Effective Employee Retention Tips and Strategies
So, how do you hold onto the best? Here are three, key employee retention tips to keep in mind:
Employee Retention Tip #1: Identify what your top-performers do best and let them do it.
I am not suggesting that you can let everyone do whatever they want all day. An approach like that wouldn’t create an effective employee retention strategy, anyways.
To implement this employee retention strategy, you must first recognize the needs of your organization. Then, once these are identified, you need to understand the skills, motivations and long-term goals of your employees. Once you have all of this information, you can find ways to match the needs of the organization to the talents of your employees. If you have selected the right employees already, chances are good that they are going to have the skills and talents that you need.
I think that Ron Charan, author of “What the CEO Wants You to Know,” said it well when he wrote, “Those leaders who deliver results consistently over a long period of time are the ones who recognize what an individual can do best. They link the business need and the person’s natural talent.”
Employee Retention Tip #2: Develop a compensation plan that rewards employee performance.
Top employees are motivated by doing good work. Actually, ALL employees are motivated to do good work. No one wakes up in the morning and thinks, “I want to fail at my job today.” However, top performers in your organization tend to have the talents you’re looking for and are intrinsically motivated.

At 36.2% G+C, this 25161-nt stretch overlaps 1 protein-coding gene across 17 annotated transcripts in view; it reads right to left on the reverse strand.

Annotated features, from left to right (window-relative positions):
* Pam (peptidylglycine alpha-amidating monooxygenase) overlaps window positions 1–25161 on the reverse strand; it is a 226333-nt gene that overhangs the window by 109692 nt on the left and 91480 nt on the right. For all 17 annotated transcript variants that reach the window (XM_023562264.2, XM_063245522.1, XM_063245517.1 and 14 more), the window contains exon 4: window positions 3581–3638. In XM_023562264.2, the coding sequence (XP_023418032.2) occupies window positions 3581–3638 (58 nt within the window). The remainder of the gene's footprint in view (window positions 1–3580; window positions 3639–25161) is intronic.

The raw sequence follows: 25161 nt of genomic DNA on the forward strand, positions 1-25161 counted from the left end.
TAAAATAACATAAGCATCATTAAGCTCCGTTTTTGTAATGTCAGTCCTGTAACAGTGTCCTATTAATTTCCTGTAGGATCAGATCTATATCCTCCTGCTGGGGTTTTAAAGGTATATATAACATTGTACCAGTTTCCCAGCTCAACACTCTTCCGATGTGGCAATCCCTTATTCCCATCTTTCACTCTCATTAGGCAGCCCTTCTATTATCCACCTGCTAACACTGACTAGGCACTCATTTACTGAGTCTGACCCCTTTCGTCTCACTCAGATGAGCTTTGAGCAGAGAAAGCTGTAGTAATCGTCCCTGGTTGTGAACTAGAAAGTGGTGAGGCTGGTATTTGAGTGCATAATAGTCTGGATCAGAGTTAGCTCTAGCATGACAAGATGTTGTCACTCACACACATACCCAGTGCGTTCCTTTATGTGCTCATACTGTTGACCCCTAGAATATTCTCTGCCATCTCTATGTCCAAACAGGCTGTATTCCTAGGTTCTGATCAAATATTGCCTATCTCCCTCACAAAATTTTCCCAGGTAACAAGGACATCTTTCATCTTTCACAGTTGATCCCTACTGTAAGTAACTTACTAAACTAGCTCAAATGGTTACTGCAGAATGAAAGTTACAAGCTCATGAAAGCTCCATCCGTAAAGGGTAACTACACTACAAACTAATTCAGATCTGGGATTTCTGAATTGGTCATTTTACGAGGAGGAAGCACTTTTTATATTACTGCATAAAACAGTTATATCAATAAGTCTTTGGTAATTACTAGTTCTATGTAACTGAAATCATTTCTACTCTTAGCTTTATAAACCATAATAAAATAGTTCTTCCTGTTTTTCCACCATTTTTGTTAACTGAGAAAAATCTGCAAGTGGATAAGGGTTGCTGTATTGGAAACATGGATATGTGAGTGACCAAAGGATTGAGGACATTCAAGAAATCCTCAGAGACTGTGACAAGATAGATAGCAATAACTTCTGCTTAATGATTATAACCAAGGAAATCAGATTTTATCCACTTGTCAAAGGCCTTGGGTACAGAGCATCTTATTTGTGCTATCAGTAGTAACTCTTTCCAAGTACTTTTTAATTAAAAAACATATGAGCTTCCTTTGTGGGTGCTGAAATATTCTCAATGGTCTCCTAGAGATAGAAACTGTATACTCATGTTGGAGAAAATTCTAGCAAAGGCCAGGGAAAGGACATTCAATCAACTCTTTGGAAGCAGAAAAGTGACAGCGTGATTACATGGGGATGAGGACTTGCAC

But, beyond feeling good about the work they do, what can be even more rewarding to top employees is being recognized for their hard work with a pay-for-performance plan. Top performers generally don’t rely on external motivators, such as pay. But, the benefit of a pay-for-performance plan is that it helps to reinforce the intrinsic drive that they have. A system that rewards good employee performance with more money feels fair to them.
Employee Retention Tip #3: Don’t reward employees who don’t deserve it.
It’s clear that when budgets are tight and merit pools are small, you don’t want to spend money on rewarding employees who have not worked hard enough to earn it. In lean times, there’s no sense in spending scarce resources on rewarding employees who do not perform well or are over the market compensation rate for their job.
But, even more importantly, nothing will kill motivation faster with your top performers than to see “across-the-board” increases handed out to undeserving colleagues. Top performers know they do great work, but they need to see that you’re aware of their achievements, too. They will lose respect for your leadership and the organization if you treat everyone equally.